In Jewelry, for instance, Kay Jewelers and Jared broke into the Top 10 in 2012 along with lesser known DiamondNexus and Gemvara, while in Beauty and Cosmetics, household names, YourAvon and MacCosmetics, climbed into the top 10 in 2012 with JustNaturalSkinCare.com.

Top 50

Seven of the 15 retail sub-categories saw 10 or more new top 50 PPC entrants in 2012, including Consumer Electronics, Home Improvement, Beauty & Cosmetics, Flowers & Mail Order Gifts, Jewelry, Auctions & Classified, and Grocery & Food.

Twenty percent or more of the 2011 top 50 SEMs were displaced. Their slip from the top 50 could be reflective of robust head-to-head PPC competition, an inability to make paid search pay out or to defend the medium when marketing budget was allocated; or even a shift in their overall business model.

Some well-known brands that slipped out of the top 50 were Troy-Bilt, Homestore.Cisco, Nexxus, Tresemme, Lilian Vernon, Swarovski, and Fred Meyer.

New to the Game

The proportion of new entrants to each shopping sub-category's 2012 advertiser ranking varied from 1 percent to an astonishing 25 percent. Apparel & Fashion was the second largest sub-category (to Consumer Electronics) in terms of the total number of active advertisers in 2012 and it was easily the most dynamic sub-category, with one quarter of the advertisers in 2012 not appearing in 2011's ranking. (Perhaps this is normal in such a taste-driven vertical.)

Home Improvement was the second most dynamic sub-category with 13 percent of the advertisers in 2012 not appearing in 2011's ranking. Ten percent of the advertisers in Consumer Electronics' 2012 ranking and 9 percent of those in Beauty & Cosmetic's ranking were new as well.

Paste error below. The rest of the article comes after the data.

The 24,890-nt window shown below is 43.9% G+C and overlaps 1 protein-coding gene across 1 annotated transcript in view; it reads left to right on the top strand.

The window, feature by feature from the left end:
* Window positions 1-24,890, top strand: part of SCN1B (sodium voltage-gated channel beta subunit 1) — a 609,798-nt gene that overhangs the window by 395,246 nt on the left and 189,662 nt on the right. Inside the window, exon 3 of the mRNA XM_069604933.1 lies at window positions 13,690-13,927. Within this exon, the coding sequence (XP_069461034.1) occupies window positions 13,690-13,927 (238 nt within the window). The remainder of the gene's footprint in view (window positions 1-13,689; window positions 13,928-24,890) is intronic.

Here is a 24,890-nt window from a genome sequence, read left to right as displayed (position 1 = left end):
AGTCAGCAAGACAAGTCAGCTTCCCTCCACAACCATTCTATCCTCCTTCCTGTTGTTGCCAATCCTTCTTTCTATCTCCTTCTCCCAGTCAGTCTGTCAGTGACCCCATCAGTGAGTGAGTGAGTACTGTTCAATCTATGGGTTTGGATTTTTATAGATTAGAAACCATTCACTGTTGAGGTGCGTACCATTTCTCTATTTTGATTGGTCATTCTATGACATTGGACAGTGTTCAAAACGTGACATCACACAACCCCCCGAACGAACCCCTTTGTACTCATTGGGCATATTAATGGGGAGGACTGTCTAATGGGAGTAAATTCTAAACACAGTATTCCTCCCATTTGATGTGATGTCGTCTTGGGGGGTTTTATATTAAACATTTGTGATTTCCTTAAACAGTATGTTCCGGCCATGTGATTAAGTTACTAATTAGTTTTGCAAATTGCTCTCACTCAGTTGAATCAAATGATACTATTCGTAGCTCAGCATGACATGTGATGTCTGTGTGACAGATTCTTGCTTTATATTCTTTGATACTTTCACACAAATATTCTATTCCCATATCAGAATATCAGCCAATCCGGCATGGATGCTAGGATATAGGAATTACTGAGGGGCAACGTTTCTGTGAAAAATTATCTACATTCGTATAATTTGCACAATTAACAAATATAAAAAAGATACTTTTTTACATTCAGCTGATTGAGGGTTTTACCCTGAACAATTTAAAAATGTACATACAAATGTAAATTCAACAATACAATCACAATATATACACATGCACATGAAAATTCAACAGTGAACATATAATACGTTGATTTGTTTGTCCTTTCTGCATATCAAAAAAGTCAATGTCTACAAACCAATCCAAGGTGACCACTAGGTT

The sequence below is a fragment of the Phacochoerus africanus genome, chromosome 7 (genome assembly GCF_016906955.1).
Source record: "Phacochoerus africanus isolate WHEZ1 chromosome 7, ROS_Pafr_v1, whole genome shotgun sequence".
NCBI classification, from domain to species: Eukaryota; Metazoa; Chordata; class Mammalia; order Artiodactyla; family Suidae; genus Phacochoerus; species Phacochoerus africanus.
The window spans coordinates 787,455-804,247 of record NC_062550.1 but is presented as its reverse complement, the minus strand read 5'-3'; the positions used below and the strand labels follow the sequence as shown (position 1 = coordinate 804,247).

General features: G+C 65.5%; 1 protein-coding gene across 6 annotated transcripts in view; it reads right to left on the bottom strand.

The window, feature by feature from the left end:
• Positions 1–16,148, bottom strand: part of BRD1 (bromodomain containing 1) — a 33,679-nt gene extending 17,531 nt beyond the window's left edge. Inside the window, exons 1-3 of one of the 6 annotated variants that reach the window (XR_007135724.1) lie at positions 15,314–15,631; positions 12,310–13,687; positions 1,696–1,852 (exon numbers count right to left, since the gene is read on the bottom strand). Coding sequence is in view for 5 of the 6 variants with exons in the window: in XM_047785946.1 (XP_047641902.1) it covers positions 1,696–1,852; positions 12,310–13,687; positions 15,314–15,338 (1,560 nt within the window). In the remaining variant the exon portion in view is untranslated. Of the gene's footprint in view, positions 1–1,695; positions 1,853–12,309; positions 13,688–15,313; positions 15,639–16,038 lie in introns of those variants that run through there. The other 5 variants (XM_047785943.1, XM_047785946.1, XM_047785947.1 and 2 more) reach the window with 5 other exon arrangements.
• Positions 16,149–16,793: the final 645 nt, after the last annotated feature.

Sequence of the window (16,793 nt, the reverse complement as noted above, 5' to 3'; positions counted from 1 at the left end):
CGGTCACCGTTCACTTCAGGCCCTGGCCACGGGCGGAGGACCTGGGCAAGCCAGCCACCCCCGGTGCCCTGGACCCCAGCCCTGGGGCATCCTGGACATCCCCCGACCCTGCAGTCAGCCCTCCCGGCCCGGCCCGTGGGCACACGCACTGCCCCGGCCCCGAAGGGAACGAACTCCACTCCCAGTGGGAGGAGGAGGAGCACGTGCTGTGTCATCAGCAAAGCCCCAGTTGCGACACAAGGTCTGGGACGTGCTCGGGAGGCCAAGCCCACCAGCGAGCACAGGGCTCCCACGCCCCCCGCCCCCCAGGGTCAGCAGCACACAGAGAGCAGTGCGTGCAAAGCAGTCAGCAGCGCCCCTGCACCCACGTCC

On the other end of the spectrum, the least dynamic sub-categories overall were Stationery, Cards & Printing (3 percent new), Flowers & Mail Order Gifts (2 percent), Healthy & Pharmacy (1 percent) and Shoes (1 percent).

What's It All Mean?

There are many barriers to entry in retailing, including the cost of inventory and the need to deliver real innovation compared to other sources of supply in order to win and retain customers. Perhaps just as important is the need to build awareness and preference among those consumers so as to benefit from shopping consideration and loyalty.

Paid search queries and the resulting first SERP ad impressions are demonstrable evidence of both consumer awareness and loyalty because SEMs must achieve click-throughs to continue to be rewarded by AdWords with first SERP placement.

Putting aside the number one ranking, the dynamics within retail sub-categories showed fairly high levels of volatility in the top 10 ranking (average of 23 percent new entrants in 2012) and top 50 ranking (average of 20 percent new entrants in 2012), as well as a wide range of overall volatility across the sub-categories, with Fashion & Apparel far out in front (25 percent new entrants).

Although paid search has always been a difficult and highly competitive medium, these patterns demonstrate the volatility of the impression rankings. Advertisers that focus their PPC efforts can gain in the rankings relative to other competitors, as was demonstrated in 2012 by new, smaller and lesser-known brands as well as by many larger household name brands.